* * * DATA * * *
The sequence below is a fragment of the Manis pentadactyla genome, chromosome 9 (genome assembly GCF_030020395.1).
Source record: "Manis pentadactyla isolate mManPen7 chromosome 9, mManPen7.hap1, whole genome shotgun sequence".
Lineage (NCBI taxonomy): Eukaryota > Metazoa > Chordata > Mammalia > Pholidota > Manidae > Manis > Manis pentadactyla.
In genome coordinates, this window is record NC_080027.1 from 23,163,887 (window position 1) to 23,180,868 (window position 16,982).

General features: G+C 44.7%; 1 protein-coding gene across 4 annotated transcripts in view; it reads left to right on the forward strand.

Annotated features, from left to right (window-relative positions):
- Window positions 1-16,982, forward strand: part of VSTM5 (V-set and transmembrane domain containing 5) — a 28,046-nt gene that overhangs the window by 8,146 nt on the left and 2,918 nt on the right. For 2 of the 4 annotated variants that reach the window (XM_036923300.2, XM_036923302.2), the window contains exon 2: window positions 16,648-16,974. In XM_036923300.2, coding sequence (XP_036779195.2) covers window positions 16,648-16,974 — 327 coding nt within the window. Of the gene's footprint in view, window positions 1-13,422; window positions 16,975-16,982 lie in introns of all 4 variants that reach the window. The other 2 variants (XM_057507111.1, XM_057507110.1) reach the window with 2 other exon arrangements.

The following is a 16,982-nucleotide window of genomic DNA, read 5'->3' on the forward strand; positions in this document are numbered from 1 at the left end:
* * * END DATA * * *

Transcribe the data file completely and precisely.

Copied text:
The sequence below is a fragment of the Manis pentadactyla genome, chromosome 9 (genome assembly GCF_030020395.1).
Source record: "Manis pentadactyla isolate mManPen7 chromosome 9, mManPen7.hap1, whole genome shotgun sequence".
Lineage (NCBI taxonomy): Eukaryota > Metazoa > Chordata > Mammalia > Pholidota > Manidae > Manis > Manis pentadactyla.
In genome coordinates, this window is record NC_080027.1 from 23,163,887 (window position 1) to 23,180,868 (window position 16,982).

General features: G+C 44.7%; 1 protein-coding gene across 4 annotated transcripts in view; it reads left to right on the forward strand.

Annotated features, from left to right (window-relative positions):
- Window positions 1-16,982, forward strand: part of VSTM5 (V-set and transmembrane domain containing 5) — a 28,046-nt gene that overhangs the window by 8,146 nt on the left and 2,918 nt on the right. For 2 of the 4 annotated variants that reach the window (XM_036923300.2, XM_036923302.2), the window contains exon 2: window positions 16,648-16,974. In XM_036923300.2, coding sequence (XP_036779195.2) covers window positions 16,648-16,974 — 327 coding nt within the window. Of the gene's footprint in view, window positions 1-13,422; window positions 16,975-16,982 lie in introns of all 4 variants that reach the window. The other 2 variants (XM_057507111.1, XM_057507110.1) reach the window with 2 other exon arrangements.

The following is a 16,982-nucleotide window of genomic DNA, read 5'->3' on the forward strand; positions in this document are numbered from 1 at the left end: